Olive oil
Lemon juice
Salt, pepper

Clean the fennel bulb and remove both ends using a knife. Using a sharp knife slice the fennel into very thin pieces (you can also use your grater or a mandoline if you have one). Set in a serving plate, add olive oil (about 1 Tbsp), lots of lemon juice (at least 2 Tbsp), salt and pepper, and mix. Peel the orange with a knife, removing all of the white part that covers it. Slice the orange avoiding the pith that separates each section. Put the sections right on top of the plate and finish garnishing with black olives.
Posted by Daziano at 6:29 PM | 6 comments  
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June 9, 2008

Making coffee the Italian way

Everybody in Italy loves espresso. In fact, if you ask for a coffee, you get an espresso by default. However, nobody in Italy has an espresso machine at home – unless you have a lot of money. One of the reasons is that good espresso machines are really expensive. Another reason is that people in Italy really love to go to a bar – that’s where you drink coffee in Italy (and that's why someone who prepares coffee is called a barista). In Italy, it’s part of the culture to take a break from the hassle of the day and drink a tiny shot of espresso at the local bar.

So, Italians don’t drink coffee at home? Of course they do. Every Italian has a moka pot (in Italian we simply say “moka”), which produces stovetop espresso coffee. How do you use a moka? Well, it’s really simple. Roughly speaking, the moka has three parts: the boiler (bottom part), the funnel and the container (the upper part which has the filter and where the coffee will be collected when ready).

Just fill the boiler with fresh water. Some moka pots show you the fill level, but others don’t. If yours doesn’t, the rule is simple: don’t pass the level of the valve!

Then insert the funnel in the boiler, and fill it with ground (espresso) coffee. Never press the coffee! Some Italians will tell you that you have to shape a kind of dome with the coffee, but again the really important thing is not to press the coffee. Attach the upper part and the boiler together screwing it on firmly.

Put your moka over low heat, leave the lid open, and wait until the coffee begins to appear. Turn the heat off once more than half of the coffee has already come out. Never leave the heat on after the coffee has come out: by boiling your coffee you will destroy it.

Before serving, mix the coffee directly in the moka container using a spoon. Serve on heated espresso cups. Moka produces stovetop espresso, and not real espresso. So, you won’t have the characteristic hazelnut crema foam. It’s not your fault; you simply can’t get it when using your moka.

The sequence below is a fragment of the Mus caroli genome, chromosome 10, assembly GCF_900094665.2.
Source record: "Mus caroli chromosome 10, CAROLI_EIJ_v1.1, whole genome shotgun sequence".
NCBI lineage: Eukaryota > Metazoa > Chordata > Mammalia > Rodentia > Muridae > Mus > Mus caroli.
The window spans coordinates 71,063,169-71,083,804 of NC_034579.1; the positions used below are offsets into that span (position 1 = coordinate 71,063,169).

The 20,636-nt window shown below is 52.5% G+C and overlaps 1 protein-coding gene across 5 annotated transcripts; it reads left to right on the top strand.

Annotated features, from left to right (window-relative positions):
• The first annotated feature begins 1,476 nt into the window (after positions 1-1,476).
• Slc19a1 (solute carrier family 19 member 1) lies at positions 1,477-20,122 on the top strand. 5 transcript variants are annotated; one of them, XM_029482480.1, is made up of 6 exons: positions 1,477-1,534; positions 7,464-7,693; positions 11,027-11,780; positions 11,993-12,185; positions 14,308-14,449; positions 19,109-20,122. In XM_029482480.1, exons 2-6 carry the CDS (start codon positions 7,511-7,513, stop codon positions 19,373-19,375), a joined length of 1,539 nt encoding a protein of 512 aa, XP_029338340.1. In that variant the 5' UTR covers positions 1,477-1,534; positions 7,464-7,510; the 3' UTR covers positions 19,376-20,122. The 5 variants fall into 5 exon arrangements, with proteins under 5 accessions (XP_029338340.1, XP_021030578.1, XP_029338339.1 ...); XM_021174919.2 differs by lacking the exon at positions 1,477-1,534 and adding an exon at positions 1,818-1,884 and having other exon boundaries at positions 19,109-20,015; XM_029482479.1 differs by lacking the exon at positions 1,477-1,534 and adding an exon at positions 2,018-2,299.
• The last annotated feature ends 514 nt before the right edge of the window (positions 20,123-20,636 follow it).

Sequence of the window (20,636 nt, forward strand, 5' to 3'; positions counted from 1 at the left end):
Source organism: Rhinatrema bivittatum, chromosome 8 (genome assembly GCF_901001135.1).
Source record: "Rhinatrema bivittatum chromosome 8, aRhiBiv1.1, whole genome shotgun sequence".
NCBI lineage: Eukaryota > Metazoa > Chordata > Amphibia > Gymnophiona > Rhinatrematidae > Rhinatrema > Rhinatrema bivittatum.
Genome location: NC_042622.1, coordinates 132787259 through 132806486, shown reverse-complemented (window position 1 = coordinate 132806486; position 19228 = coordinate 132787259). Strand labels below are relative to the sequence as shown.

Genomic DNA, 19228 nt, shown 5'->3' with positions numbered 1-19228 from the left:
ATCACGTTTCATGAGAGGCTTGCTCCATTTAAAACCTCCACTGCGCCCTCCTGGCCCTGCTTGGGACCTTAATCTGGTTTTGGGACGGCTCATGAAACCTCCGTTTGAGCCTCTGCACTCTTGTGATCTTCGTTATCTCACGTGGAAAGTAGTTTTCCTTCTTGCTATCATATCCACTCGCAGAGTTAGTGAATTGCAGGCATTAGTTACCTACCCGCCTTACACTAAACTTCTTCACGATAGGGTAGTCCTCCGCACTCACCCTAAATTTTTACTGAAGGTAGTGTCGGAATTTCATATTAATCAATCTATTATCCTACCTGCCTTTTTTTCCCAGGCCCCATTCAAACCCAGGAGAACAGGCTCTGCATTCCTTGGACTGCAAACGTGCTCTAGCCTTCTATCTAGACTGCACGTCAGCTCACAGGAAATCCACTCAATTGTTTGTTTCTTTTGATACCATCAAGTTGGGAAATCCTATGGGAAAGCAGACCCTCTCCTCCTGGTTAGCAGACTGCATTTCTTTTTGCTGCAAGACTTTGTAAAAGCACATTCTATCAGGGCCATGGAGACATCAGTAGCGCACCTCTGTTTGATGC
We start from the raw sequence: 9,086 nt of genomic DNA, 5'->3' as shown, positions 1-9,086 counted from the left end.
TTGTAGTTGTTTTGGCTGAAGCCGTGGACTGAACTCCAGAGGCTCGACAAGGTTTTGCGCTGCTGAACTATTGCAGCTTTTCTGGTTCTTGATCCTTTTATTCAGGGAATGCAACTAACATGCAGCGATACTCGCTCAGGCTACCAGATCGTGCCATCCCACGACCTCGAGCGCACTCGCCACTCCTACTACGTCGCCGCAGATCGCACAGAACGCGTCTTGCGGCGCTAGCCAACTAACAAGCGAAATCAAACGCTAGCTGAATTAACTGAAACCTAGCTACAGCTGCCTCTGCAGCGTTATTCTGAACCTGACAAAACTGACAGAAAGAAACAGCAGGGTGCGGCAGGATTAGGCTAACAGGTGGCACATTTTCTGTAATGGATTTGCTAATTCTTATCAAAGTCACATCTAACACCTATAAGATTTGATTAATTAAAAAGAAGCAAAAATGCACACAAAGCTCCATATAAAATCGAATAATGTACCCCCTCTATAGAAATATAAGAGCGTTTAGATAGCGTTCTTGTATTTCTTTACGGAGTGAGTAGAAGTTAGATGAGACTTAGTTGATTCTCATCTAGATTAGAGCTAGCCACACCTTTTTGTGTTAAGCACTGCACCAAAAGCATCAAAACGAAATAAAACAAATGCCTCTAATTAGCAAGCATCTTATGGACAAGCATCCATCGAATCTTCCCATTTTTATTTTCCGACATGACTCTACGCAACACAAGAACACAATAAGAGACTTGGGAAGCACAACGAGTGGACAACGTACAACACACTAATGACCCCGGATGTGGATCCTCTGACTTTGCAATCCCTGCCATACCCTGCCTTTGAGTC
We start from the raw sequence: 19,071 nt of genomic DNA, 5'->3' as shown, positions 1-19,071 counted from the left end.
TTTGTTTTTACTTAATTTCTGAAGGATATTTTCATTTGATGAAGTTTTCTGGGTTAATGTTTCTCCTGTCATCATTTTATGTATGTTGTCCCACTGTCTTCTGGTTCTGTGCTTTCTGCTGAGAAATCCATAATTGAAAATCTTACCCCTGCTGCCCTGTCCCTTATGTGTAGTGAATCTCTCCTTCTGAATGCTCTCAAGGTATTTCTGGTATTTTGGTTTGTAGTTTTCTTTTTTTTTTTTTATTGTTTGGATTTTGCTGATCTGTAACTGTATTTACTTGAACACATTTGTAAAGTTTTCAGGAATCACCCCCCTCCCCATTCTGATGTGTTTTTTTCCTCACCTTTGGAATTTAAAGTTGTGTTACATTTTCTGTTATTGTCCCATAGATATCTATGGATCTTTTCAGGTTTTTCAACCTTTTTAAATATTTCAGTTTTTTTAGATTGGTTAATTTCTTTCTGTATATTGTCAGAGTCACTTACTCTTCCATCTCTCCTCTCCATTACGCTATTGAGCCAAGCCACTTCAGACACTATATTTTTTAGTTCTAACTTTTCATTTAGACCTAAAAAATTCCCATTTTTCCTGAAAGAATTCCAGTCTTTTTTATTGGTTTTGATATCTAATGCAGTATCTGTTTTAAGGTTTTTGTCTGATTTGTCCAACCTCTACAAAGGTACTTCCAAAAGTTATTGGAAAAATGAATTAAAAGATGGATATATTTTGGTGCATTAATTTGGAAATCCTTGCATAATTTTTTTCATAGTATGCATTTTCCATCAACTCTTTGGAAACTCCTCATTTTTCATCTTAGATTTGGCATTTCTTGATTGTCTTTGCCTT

Finally, you have to wash the moka using water only. No, no detergents. And simply forget the idea of putting your moka into the dishwasher. In fact, if you wash your moka with only water, every next coffee will taste better than the previous one!


Some people in English speaking countries use the word macchinetta. Macchinetta means tiny machine in Italian, and even though it’s true that the moka is a macchinetta which produces coffee, it’s a generic word that you can use for any little machine. What I’m saying is that if you use the word macchinetta, an Italian won’t think of a moka pot. You could be specific and say “macchinetta da caffè” (little machine that makes coffee), but if you simply use the word moka, every Italian will understand what are you talking about.

Italians love their moka pots. They are present in every Italian kitchen, I have mine in my kitchen, and some Italians even travel with their moka to make Italian coffee overseas (my friend Elisabetta is one of those Italians).

Posted by Daziano at 10:17 PM | 14 comments  
June 7, 2008

Crunchy prosciutto and juicy melon salad

Prosciutto e melone is one of those unexpected combinations that work extremely well, and it’s the a perfect antipasto, and the very simplest imaginable. So I wanted to transform this match into a salad.

Mixed greens (arugula and romaine will do)
Chunks of cantaloupe
Parmigiano reggiano cheese

Slices of rosemary focaccia genovese

Basil Rémoulade